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LEMUEL IS A FISHERMAN and a fool. He dreams of building a boat that will take him across the sea to the enchanted, magical city that he is sure must lie just beyond the horizon. As time passes, his dream grows stronger and despite his wife's protests, Lemuel sets out on his journey. How will he know he's going the right way? He ties a red scarf on the bow and a rope to the stern; as long as the scarf waves before him and the rope trails behind, he knows he'll be heading in the right direction.

Disoriented after a storm, Lemuel lands near a strange new village--except that it's strangely familiar, from the boats drawn up on the dock, to the hissing cats in the street, to the woman who looks and talks exactly like his own dear wife and lives in a house exactly like his own. The strange woman even calls him by name and makes him come home for dinner--where the furniture looks just like that in his home and the clothes he changes into fit him quite well. Later that night, a very confused Lemuel sets sail for home, telling himself, "I've had enough of this madness." With the red scarf before him and the rope trailing behind, he's confident he’ll arrive at home again--and be safely back among the familiar.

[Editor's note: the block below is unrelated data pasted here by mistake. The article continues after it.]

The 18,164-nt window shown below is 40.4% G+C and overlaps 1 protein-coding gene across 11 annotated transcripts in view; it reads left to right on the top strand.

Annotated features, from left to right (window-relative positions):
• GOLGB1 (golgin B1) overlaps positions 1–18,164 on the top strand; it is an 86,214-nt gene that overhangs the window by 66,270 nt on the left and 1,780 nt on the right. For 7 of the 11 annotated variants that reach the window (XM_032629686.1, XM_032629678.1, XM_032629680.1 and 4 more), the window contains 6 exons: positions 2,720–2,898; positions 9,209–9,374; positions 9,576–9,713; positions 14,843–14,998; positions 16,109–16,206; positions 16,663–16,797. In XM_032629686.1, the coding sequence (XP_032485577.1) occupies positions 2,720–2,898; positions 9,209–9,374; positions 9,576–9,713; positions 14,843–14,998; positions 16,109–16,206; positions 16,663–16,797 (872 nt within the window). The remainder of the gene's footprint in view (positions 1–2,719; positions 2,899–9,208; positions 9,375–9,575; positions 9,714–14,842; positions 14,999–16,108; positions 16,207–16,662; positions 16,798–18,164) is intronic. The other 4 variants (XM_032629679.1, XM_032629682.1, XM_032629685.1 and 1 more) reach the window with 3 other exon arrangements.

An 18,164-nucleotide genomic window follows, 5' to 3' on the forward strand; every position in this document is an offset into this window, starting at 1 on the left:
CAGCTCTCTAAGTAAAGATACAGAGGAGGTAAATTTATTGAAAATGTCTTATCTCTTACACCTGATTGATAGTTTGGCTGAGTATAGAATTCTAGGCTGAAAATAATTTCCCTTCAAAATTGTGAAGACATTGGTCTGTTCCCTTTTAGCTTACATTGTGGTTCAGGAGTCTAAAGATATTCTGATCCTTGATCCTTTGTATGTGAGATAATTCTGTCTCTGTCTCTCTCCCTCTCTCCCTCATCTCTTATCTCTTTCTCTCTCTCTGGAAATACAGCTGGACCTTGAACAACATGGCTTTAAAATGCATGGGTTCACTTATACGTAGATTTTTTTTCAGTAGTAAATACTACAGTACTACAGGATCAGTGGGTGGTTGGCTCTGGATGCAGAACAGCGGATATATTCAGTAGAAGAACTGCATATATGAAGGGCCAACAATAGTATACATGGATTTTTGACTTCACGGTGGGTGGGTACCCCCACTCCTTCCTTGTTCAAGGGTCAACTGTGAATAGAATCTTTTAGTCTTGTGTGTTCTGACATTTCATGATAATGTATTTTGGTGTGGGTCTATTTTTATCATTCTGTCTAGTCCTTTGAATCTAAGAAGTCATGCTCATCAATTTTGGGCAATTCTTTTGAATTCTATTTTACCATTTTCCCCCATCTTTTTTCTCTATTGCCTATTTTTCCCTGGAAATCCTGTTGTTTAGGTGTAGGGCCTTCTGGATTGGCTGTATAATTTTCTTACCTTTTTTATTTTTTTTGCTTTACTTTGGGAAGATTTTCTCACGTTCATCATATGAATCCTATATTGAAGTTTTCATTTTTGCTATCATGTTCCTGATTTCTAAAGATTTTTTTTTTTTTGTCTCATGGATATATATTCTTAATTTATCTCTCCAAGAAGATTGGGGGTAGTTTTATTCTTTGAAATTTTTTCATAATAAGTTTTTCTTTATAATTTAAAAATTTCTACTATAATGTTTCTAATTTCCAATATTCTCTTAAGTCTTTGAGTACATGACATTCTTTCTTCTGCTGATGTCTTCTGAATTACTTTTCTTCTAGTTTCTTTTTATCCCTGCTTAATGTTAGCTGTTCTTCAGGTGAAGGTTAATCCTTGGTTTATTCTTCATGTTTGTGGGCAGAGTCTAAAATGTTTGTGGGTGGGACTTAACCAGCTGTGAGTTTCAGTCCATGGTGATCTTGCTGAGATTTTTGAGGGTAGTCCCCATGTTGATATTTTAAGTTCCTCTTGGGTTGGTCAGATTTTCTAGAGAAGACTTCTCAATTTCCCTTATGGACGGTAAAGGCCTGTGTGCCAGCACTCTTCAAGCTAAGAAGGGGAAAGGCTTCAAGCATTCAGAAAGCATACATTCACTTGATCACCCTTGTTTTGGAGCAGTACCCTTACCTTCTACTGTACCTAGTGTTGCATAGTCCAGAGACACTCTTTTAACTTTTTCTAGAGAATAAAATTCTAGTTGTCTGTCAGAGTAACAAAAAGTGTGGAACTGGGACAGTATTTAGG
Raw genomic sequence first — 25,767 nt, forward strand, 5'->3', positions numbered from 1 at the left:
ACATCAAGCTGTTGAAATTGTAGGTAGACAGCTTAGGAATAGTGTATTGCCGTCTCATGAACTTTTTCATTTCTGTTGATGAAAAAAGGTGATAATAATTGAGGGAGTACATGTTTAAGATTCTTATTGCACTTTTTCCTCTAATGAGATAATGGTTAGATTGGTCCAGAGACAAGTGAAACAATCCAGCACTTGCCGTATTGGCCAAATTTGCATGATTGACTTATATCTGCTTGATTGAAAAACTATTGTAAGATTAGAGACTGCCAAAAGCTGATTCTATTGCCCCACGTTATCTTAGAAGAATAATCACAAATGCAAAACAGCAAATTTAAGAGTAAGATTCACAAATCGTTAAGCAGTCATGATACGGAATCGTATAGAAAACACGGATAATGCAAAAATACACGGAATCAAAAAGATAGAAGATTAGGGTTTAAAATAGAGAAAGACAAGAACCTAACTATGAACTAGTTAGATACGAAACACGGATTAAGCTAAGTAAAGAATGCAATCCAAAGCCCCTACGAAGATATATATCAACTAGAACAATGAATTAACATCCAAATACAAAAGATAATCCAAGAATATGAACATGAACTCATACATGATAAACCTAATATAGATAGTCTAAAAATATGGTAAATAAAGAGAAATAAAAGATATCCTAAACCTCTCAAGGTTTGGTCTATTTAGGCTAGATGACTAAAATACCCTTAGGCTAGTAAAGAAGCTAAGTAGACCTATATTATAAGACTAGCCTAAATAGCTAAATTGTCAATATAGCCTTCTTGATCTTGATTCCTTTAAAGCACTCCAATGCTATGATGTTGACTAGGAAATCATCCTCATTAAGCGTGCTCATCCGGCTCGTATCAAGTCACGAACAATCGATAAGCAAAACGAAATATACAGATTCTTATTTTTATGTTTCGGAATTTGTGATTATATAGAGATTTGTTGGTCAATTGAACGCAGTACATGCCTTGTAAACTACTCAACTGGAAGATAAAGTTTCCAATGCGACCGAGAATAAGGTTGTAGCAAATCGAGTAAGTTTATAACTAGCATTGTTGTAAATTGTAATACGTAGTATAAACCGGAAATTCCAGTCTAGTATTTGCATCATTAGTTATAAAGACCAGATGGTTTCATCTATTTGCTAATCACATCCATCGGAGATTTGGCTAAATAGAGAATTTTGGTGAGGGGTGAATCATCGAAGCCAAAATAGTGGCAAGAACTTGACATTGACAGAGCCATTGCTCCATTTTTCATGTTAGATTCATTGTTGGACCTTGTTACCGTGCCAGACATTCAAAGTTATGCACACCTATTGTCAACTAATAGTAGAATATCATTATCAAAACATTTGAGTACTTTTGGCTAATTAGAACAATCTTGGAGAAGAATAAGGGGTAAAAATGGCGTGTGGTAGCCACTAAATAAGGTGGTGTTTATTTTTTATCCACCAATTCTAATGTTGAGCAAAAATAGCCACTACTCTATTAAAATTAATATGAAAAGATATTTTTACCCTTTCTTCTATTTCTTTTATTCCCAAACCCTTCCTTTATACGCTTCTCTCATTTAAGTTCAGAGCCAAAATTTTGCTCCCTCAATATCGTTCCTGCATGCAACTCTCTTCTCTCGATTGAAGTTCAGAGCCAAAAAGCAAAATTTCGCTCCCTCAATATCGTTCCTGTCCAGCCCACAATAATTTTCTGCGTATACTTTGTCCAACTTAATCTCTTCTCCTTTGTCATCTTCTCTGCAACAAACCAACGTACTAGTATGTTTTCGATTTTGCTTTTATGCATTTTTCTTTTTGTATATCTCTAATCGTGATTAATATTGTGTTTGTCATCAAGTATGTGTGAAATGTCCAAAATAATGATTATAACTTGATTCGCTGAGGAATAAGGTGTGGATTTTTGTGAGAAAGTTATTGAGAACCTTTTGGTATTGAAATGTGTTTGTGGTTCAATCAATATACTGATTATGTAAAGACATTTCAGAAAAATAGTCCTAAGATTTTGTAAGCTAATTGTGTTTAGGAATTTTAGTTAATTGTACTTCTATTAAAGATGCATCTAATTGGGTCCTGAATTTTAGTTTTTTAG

A great fan of Jewish folklore, especially the rich tradition of "fools" and stories of Chelm, Myron Uhlberg also looked to his own family for inspiration when writing Lemuel the Fool. His maternal grandfather, John, was consumed by wanderlust and "was always looking for the next great adventure, the next opportunity, the next place he could prosper--which was always somewhere else." Young readers will enjoy the silly charm of Lemuel's journey, beautifully illustrated by Sonja Lamut.
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"As a boy, my father learned to speak with his hands. As a man, he learned how to turn lead-type letters into words and sentences. My father loved being a printer.”